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Sunday, August 5, 2012

Why I Didn't Go To #BlogHer12

I have been at this blogging thing for quite a while now - more than 5 years have passed since I started writing in this space. Over that period of time, blogging has become an industry, and this past week, it's biggest annual event, BlogHer, took place in New York City. If you click through that link, you can see details on just how big this event is. If you didn't click, you should know that the 4,500 conference attendees were addressed by President Barack Obama, Martha Stewart, and Katie Couric over the three day event. There were endless parties and a giant expo hall where bloggers could connect with each other, and connect with brands. And there were sessions about the actual craft of blogging.

For three years now, I've seen a bit of this event from the sidelines, following along on Twitter and in many blog posts both before and after the conference. For a brief period last spring, I considered attending myself. This will sound crazy to those of you that don't blog, and that don't engage in a community this way, but I feel like these are my people. There is something about putting yourself out there online, in a way that makes a lot of people too uncomfortable for them to do, but for me feels authentic and exactly what I'm supposed to be doing. There is a truth to this process, and so many bloggers I admire chose to attend.

But I didn't go because there's also a big part of it that I don't get, and that's all of the brand focus. It's just not what I do here. I don't know how. I've told stories about things I've done and places I've been, but I've never been compensated for any of it. I wrote a post for a friend about taking our car to the drive in, and afterward my car dealership said I could bring the car in for a free oil change. I never did. I'm very fortunate to make a great living, and while a freebie here and there would be nice (hey there, Disney World!), it's just not what I want to do. When I do take part in something, I want it to feel organic. Next month, I'm going to read a book for my friend Jessica's new book review site, because the book sounds really good and because I trust Jessica not to be wasting my time. But that opportunity came to me - I'm not sure how I feel about the reverse.

This dichotomy leads a lot of people to maintain separate blogs, but let's be honest - I barely find enough time to write on this one. So I stayed home from BlogHer this year because I couldn't reconcile this issue in my head and in my heart. But as the conference went on, I noticed a few tweets from people I really admire. They might not have been tweeting as much, which is why they were more difficult to notice. They weren't brand-specific - they were session specific. Mostly, they were supportive messages from the audience at the Voices of the Year session, where bloggers are chosen to read their work to the group. And that's where I want to be, in that community.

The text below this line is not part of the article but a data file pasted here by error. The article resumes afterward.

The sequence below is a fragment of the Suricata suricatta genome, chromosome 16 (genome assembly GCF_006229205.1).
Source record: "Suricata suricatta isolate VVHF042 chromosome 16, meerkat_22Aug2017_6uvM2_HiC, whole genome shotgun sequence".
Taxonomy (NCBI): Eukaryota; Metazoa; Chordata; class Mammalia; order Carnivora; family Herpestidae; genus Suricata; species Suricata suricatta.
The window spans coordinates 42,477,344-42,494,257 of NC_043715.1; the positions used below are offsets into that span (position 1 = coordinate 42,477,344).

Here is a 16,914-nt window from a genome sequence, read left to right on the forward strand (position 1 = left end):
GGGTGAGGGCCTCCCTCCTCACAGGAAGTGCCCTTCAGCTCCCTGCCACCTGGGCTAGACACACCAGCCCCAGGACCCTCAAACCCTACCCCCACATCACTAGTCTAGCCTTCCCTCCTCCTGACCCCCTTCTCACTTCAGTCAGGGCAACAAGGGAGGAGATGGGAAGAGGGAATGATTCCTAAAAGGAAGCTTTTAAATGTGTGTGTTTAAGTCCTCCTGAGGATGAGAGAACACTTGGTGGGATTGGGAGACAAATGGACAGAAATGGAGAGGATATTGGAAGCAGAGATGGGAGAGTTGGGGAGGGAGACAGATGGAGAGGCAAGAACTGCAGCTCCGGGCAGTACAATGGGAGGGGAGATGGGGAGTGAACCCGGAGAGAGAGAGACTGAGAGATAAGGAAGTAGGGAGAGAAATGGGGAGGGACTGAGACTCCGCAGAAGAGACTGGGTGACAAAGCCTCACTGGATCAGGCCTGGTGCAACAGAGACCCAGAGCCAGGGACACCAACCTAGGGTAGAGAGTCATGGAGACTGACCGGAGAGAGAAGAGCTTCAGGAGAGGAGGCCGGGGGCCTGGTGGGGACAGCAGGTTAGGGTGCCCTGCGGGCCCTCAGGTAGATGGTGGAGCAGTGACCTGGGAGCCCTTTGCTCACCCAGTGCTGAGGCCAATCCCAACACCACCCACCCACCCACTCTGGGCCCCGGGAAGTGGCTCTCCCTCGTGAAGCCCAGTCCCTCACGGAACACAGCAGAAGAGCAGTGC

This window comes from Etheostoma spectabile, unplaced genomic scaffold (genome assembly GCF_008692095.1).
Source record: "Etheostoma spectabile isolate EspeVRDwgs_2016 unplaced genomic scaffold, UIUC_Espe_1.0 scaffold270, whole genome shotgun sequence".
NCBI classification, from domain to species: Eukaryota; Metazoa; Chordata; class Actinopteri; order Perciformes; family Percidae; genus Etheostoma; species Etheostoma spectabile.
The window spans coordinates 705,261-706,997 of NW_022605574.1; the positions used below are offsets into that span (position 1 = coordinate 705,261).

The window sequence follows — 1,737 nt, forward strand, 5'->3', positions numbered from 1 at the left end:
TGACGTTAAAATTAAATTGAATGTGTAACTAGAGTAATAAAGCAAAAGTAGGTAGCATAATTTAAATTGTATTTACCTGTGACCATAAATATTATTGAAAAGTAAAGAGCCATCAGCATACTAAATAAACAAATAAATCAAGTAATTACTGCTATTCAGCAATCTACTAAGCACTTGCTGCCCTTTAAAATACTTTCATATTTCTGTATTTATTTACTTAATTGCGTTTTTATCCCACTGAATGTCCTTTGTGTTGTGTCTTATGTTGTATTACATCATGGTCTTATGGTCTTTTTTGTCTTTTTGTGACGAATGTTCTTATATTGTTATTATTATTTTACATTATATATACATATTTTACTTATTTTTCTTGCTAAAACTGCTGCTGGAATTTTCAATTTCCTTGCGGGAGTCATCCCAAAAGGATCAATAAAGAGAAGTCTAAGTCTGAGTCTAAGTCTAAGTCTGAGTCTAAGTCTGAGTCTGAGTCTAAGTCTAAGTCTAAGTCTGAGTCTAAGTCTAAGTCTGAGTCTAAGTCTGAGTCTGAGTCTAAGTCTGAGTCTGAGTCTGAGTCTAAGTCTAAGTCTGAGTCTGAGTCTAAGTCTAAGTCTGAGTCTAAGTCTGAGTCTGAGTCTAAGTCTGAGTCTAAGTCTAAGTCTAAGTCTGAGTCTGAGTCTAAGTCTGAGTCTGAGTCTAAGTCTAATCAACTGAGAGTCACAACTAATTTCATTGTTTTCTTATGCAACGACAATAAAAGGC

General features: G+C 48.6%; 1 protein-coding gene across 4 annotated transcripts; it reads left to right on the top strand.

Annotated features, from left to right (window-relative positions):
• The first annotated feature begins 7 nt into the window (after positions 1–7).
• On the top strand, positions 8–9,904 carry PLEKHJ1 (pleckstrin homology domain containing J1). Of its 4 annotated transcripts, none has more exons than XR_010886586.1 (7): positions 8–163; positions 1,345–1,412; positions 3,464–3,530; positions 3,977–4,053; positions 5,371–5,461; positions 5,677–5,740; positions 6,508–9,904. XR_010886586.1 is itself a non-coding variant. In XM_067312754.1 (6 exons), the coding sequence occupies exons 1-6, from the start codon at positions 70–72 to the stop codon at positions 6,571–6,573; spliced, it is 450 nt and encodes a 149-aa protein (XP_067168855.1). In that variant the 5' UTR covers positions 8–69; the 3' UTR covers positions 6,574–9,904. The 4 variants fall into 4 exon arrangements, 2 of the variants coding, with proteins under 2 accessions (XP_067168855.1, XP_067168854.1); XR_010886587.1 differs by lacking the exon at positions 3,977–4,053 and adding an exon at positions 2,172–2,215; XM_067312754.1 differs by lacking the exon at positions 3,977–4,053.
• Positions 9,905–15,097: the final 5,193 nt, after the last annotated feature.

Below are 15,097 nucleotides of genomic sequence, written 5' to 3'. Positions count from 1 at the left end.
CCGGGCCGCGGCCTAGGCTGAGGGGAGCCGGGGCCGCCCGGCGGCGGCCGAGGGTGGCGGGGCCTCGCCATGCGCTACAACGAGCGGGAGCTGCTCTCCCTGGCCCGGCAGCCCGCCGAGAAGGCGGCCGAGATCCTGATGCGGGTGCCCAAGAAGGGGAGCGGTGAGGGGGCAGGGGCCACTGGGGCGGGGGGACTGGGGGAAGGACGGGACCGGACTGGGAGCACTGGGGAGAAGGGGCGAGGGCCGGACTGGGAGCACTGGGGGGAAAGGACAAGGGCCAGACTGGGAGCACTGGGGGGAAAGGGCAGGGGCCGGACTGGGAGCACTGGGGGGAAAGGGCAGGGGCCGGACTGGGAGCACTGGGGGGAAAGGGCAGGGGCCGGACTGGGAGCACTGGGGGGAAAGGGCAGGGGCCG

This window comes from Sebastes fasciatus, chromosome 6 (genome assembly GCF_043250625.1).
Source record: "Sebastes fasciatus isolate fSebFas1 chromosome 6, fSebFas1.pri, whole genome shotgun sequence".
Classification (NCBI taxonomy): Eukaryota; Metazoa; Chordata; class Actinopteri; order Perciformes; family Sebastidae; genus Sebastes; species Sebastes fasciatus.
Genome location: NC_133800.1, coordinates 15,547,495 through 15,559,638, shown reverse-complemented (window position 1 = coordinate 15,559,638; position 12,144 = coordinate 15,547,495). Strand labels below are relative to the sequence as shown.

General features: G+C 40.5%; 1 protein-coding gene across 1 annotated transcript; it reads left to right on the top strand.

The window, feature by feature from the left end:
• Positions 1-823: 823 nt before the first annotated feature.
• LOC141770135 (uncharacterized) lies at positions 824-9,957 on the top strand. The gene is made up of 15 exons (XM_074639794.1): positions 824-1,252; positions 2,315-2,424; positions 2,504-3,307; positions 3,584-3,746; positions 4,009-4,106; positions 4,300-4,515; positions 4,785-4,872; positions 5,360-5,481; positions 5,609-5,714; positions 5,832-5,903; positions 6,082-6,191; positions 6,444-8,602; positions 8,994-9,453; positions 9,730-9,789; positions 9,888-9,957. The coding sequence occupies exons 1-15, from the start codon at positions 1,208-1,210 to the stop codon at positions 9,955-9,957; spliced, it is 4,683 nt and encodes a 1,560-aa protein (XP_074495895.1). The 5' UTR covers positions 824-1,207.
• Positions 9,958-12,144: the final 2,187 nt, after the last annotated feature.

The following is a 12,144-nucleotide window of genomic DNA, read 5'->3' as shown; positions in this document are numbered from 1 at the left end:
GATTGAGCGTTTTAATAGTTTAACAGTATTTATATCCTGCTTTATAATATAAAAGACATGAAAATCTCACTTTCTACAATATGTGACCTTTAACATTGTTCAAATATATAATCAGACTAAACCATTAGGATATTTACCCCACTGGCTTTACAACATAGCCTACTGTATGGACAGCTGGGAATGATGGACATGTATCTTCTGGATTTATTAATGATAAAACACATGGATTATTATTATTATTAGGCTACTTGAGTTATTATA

I will be attending the Springboard Conference this fall, my first official event in this vein, the first time I'm spending my money on something because of my blog. To say I'm excited is an understatement. But I think over the next year, I'm going to evaluate all of this a little more, and get myself to BlogHer '13. The timing on the calendar looks right, and the Chicago location sounds amazing. So, uh, is it too early to be looking for a roommate? :)

5 comments:

  1. The Expo is entirely separate and it is really easy to attend the conference without focusing on the sponsors. Lots of people do.
    You can even elect to purchase a ticket at full price if you deeply oppose the sponsorship.

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  2. I think if you know what you want to get out of it and think it will benefit you, then you should do it! You just have to be confident in yourself. I did not have a very good game plan when I went. As soon as I got there, I just started thinking "Why am I here again?" And that is definitely NOT the right mindset to be in!

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  3. You would tell me to do what I need to do and stop worrying about it and we'll figure out a way to make it work, so I'll just reflect that advice back to you.

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  4. At the risk of sounding completely corny: that's the spirit!

    There's a place for you at BlogHer. That's not BS, it's the truth. I went into it with horse blinders on. I went to the Expo Hall once to pick up my Moo cards and that was it. I did have one brand connection, but that came to me because of a silly story I wrote.

    I value writing and BlogHer is not the place to make one-on-one connections with brands. Thinking that's what BlogHer is for? It's not and a lot of people get angry because they have an unrealistic expectation.

    Blogging is more than brands. BlogHer DOES get that. I attended sessions that focused on writing, attended Voices of the Year (I was one of them, but not a reader) and surrounded myself with other people who value writing. The Open Mic was pretty spectacular too.

    The key, for me, was go to a smaller conference first to find a tribe and to know some faces and to put on the horse blinders and keep your eyes on the prize. If writing is what you value, try your best to find those circles and sessions.

    LH

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  5. I've been to BlogHer several times, and while I enjoy seeing friends and making new ones, it has grown exponentially and the content of its sessions has suffered. I just attended #bbsummit12 which was by far a more intimate affair with exceptional speakers. You will love your conference. It will reenergize your writing spirit!

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